"Mix ignorance with arrogance at low altitude and the results are almost guaranteed to be spectacular"
—Bruce Landsberg, Executive Director of the AOPA Air Safety Foundation
"Learning should be fun. If you don't have fun in aviation then you don't learn, and when learning stops, you die"
—Pete Campbell, FAA
"Flying is so many parts skill, so many parts planning, so many parts maintenance, and so many parts luck. The trick is to reduce the luck by increasing the others"
— David L Baker
"It's better to miss the lead story at 6 . . . than to become the lead story at 11"
—Bruce Erion, President of the National Broadcast Pilots Assn, 1999
"No matter how interested individual employees might be, or what assistance a manufacturer offers, or how insistent a certificating authority might be -- none of these factors will have a significant effect on safety without support from top management"
—John O'Brian, ALPA's Engineering and Air Safety Department
"I'd hate to see an epitaph on a fighter pilot's tombstone that says, "I told you I needed training." . . . How do you train for the most dangerous game in the world by being as safe as possible? When you don't let a guy train because it's dangerous, you're saying, "Go fight those lions with your bare hands in that arena, because we can't teach you to learn how to use a spear."
—Colonel 'Boots' Boothby, USAF
"When you have two engines, you have two engines that can fall to bits. When you have four, you have four that can fall to bits. The less engines you have, the safer you are"
—Frank Fickeisen, chief engineer for Boeing, replying to a complaint made by American Airlines Allied Pilots' Association about dangers of flying two-engine airplanes across the Pacific
"The alleviation of human error, whether design or intrinsically human, continues to be the most important problem facing aerospace safety"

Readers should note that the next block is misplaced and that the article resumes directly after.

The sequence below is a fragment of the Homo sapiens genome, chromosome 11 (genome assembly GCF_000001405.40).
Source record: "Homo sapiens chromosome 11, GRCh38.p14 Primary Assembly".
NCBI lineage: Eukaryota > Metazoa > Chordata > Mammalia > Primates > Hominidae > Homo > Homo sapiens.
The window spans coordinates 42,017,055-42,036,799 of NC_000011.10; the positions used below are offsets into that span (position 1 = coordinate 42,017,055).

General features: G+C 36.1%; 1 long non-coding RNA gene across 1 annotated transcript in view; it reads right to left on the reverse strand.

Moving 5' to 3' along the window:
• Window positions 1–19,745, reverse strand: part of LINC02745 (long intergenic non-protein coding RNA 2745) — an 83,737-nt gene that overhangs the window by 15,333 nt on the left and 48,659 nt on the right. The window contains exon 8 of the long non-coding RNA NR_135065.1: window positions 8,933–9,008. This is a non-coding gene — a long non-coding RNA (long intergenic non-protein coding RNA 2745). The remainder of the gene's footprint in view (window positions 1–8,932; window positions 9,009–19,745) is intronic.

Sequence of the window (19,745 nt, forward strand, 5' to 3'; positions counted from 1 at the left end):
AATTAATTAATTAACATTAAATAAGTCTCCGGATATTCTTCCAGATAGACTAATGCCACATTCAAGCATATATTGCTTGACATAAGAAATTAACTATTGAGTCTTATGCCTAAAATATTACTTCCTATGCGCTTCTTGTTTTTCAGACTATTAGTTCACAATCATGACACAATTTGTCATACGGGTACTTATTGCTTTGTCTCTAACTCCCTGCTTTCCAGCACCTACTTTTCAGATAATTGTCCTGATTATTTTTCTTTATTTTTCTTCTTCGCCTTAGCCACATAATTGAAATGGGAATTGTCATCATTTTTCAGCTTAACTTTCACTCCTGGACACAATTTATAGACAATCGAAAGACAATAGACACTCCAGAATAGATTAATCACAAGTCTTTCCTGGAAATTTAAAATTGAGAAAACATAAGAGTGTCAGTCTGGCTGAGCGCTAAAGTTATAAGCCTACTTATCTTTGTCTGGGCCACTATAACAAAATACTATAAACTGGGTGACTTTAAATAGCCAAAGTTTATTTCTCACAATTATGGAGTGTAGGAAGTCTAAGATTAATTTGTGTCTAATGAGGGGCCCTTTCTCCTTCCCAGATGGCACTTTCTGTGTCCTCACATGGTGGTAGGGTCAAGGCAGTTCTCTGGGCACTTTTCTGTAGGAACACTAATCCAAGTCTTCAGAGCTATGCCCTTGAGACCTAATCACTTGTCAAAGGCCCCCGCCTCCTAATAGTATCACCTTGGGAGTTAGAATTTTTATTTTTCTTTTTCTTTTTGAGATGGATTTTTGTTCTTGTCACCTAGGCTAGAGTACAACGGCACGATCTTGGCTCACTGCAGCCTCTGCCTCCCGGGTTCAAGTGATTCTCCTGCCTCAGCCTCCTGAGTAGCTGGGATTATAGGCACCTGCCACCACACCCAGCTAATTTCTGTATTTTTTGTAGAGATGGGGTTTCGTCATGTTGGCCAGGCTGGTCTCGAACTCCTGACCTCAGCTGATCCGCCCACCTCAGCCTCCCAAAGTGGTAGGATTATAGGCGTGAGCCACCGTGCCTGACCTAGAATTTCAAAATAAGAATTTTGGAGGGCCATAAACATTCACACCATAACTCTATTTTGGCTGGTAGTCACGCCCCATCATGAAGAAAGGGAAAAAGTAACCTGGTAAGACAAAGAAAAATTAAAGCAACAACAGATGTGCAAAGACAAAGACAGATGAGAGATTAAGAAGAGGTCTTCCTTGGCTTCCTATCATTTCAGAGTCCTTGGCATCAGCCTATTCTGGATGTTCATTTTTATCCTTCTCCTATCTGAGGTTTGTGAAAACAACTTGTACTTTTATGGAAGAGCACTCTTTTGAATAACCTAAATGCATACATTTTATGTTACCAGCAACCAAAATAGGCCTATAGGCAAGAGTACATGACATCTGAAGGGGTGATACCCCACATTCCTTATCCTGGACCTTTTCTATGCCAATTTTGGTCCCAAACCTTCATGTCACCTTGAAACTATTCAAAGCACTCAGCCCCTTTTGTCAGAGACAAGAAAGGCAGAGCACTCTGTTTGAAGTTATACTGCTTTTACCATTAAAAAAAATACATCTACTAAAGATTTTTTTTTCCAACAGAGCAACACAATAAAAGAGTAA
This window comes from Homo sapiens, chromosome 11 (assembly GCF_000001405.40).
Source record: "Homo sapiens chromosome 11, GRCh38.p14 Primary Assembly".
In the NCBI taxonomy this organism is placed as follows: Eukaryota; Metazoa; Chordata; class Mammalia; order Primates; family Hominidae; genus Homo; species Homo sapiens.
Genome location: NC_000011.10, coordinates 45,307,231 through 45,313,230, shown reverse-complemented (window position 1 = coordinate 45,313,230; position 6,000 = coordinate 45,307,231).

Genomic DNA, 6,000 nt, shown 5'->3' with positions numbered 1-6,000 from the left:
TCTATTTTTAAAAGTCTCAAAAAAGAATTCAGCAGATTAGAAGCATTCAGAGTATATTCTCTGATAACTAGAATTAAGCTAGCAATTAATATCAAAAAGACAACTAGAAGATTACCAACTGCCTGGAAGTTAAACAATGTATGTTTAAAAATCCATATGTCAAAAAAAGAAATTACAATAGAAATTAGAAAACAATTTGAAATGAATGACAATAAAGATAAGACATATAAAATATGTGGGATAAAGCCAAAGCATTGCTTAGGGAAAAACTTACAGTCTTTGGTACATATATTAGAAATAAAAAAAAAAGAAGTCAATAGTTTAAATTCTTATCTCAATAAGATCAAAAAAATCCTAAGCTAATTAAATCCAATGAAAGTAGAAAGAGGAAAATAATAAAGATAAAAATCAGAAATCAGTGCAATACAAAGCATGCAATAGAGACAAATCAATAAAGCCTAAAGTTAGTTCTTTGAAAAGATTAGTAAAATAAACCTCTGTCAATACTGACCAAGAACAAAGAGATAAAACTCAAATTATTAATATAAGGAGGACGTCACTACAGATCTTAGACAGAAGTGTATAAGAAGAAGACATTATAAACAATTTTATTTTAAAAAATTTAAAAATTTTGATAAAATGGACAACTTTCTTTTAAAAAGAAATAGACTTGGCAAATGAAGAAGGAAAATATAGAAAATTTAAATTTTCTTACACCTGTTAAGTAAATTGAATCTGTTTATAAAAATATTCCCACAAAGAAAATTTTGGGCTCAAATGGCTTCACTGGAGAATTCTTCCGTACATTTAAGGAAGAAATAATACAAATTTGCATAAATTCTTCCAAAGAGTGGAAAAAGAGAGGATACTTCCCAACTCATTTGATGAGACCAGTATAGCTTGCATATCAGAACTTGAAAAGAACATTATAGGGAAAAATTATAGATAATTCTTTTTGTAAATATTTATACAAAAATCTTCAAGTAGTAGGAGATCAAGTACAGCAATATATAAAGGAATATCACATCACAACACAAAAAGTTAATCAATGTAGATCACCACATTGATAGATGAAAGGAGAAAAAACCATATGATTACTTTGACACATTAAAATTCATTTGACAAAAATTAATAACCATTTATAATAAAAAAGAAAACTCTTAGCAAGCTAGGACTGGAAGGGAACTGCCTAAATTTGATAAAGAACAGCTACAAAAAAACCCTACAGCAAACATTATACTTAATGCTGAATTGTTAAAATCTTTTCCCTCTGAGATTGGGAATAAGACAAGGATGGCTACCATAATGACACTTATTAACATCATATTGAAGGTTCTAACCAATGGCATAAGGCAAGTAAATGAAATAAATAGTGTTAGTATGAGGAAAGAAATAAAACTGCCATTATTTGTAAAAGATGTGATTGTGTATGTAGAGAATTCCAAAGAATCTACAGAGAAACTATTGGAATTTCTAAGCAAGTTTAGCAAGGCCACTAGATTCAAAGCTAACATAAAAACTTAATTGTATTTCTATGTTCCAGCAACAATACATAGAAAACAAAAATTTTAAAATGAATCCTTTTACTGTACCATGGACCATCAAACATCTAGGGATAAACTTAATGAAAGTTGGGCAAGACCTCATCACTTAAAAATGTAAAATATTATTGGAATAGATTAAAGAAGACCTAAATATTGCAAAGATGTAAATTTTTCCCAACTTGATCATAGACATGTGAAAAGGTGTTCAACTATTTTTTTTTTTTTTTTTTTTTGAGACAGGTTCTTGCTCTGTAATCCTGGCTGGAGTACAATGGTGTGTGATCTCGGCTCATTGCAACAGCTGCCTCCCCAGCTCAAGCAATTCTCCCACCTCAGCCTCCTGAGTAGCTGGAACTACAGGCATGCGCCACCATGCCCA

— Jerome Lederer
"Of the major incentives to improve safety, by far the most compelling is that of economics. The moral incentive, which is most evident following an accident, is more intense but is relatively short lived"
— Jerome Lederer
"The high level of safety achieved in scheduled airline operations lately should not obscure the fact that most of the accidents that occurred could have been prevented. This suggest that in many instances, the safety measures already in place may have been inadequate, circumvented or ignored"
— International Civil Aviation Organization, 'Accident Prevention Manual, 1984
"Complacency or a false sense of security should not be allowed to develop as a result of long periods without an accident or serious incident. An organisation with a good safety record is not necessarily a safe organisation"
—International Civil Aviation Organisation, 'Accident Prevention Manual, 1984
"The hard, inescapable reality is that anyone who flies may die in an airplane"
— Stephen Coonts
"ATTENTION! Aircraft Designers, Operators, Airmen, Managers. Anxiety never disappears in a human being in an airplane -- it merely remains dormant when there is no cause to arouse it. Our challenge is to keep it forever dormant"
— Harold Harris, Vice President, Pan American World Airways, circa 1950
"For they had learned that true safety was to be found in long previous training, and not in eloquent exhortations uttered when they were going into action"
—Thucydides, 'The History of the Peloponnesian War,' circa 404 BC